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Mostafa Alam; Recalcitrant cystoid macular edema after pars plana vitrectomy. Invest. Ophthalmol. Vis. Sci. 2015;56(7 ):5116.
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© ARVO (1962-2015); The Authors (2016-present)
The purpose of this study is to evaluate the efficacy and safety outcomes of different types of treatment for chronic cystoid macular edema ( CME ) after pars plana vitrectomy.
This was a retrospective review of eyes that developed chronic, recalcitrant CME after vitreoretinal surgery. The therapy consisted of initial TCA and in non responding eyes Bevacizumab was added. Data included patient age, sex, eye laterality, indication for surgery, and duration between the surgery and onset of CME; baseline preoperative clinical data including best-corrected visual acuity (BCVA), central foveal thickness (CFT) and intraocular pressure (IOP), the follow up lasted 1 year, postoperative data including IOP, BCVA, CFT, at months 1, 3, 6 and 12, and occurrence of postoperative complications.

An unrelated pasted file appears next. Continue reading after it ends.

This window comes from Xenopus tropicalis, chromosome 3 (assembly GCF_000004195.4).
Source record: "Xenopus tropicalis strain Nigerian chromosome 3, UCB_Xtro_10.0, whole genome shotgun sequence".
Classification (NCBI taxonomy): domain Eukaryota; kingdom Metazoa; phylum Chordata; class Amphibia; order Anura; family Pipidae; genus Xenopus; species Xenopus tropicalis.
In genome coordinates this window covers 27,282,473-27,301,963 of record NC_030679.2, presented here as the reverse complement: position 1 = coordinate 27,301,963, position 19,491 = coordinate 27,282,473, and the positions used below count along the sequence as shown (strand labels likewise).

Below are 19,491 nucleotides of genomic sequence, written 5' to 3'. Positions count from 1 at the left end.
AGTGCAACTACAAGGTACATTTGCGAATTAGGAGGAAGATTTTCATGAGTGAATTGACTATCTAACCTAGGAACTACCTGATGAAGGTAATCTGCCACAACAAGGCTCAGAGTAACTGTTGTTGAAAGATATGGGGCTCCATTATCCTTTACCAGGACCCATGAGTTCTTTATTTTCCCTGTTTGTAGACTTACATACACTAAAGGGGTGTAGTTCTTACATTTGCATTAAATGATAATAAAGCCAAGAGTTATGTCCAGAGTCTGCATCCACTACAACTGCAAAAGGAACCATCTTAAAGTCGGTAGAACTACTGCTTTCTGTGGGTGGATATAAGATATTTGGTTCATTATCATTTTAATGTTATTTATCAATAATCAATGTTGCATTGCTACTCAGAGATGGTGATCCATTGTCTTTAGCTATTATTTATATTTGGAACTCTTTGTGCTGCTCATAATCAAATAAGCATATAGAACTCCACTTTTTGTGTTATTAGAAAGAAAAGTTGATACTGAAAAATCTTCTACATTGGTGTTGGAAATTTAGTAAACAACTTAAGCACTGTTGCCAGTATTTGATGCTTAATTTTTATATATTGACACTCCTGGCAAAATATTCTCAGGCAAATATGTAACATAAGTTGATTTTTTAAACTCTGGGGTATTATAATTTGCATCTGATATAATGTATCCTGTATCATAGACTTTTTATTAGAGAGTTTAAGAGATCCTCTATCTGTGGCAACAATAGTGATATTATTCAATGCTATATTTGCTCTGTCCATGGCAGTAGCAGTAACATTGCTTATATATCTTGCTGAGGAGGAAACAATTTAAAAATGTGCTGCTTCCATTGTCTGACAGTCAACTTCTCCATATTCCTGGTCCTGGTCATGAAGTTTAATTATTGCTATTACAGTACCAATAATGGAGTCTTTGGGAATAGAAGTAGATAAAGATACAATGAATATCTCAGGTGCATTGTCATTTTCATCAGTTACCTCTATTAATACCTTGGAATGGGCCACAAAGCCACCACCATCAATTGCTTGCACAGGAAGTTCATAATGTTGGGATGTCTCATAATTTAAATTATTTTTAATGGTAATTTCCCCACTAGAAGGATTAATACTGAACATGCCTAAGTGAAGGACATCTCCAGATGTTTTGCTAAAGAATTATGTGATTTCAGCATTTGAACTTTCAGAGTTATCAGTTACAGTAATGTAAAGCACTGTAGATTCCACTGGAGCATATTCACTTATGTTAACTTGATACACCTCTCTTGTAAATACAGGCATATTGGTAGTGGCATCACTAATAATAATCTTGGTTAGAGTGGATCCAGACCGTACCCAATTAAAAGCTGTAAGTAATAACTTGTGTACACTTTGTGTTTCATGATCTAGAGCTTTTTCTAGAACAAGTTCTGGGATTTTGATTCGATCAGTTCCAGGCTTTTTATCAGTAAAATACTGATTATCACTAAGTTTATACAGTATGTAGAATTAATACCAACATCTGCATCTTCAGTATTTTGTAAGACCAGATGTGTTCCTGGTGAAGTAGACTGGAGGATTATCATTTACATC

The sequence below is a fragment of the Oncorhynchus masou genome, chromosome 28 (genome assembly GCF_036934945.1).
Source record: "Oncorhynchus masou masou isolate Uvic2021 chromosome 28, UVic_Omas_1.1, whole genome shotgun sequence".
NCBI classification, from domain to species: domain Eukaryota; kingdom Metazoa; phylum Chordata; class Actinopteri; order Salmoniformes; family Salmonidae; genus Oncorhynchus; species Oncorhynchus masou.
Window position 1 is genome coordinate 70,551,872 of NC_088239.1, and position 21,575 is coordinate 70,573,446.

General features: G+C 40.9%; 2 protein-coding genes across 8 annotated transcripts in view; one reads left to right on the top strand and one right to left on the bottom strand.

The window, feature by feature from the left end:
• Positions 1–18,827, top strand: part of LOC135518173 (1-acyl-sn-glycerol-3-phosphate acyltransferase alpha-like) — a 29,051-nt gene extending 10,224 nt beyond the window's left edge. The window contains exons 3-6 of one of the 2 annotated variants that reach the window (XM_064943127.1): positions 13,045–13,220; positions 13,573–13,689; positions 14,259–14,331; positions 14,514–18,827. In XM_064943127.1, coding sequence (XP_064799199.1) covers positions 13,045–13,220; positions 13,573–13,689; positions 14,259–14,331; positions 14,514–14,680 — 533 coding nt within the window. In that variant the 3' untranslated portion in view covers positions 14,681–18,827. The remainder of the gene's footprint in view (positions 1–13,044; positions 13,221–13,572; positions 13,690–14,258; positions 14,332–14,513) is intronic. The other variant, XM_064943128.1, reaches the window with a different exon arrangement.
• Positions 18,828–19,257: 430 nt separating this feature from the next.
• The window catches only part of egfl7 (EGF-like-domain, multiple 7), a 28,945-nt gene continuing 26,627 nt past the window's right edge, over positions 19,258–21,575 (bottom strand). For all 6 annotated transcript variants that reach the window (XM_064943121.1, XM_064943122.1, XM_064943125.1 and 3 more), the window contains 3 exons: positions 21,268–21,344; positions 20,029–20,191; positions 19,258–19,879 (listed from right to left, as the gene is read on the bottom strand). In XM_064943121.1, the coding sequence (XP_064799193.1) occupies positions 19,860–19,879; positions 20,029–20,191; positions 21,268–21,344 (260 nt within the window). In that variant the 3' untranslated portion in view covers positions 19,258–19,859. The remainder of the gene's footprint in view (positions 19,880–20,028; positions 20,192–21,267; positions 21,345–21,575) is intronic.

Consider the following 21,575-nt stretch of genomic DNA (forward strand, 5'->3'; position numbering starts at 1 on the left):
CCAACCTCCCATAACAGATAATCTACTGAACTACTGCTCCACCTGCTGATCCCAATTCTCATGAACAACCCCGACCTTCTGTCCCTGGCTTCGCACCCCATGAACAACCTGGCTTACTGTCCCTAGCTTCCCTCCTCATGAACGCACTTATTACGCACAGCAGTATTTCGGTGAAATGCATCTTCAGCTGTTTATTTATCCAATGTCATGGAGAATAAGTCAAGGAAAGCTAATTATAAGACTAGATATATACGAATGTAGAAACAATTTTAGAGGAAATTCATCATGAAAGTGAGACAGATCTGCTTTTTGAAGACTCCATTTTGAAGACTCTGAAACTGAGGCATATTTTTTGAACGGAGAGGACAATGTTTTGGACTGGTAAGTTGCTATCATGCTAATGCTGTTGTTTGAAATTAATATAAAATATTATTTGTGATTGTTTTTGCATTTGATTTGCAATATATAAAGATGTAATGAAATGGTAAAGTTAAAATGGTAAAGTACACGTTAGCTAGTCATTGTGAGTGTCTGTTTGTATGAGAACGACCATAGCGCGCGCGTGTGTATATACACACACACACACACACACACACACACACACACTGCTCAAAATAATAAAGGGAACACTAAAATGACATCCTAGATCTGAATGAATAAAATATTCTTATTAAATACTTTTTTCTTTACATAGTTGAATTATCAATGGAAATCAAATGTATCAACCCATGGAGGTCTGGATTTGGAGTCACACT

A total of 39 eyes of 37 patients with chronic, recalcitrant post-PPV CME were included in the review and analysis of data. Statistical analysis showed that for the TCA alone treated group, there was improvement in vision at 1 month (p=0.0537) and reduction in thickness at 3 and 12 months (p=0.0416 and 0.0104, respectively).<br /> For the combined TCA + bevacizumab group, no significant differences were noted between baseline and months 1, 3, 6, and 12 months for CFT, VA, and IOP.
Chronic CME after pars plana vitrectomy is difficult to treat and usually recurs.<br /> Intravitreal TCA is often initially effective in reducing the macular edema with visual acuity improvement. Resistant cases (28.2%) did not respond to the combined treatment. Even with repeated injections, IOP did not significantly rise with the use of prophylactic anti-glaucoma drops.
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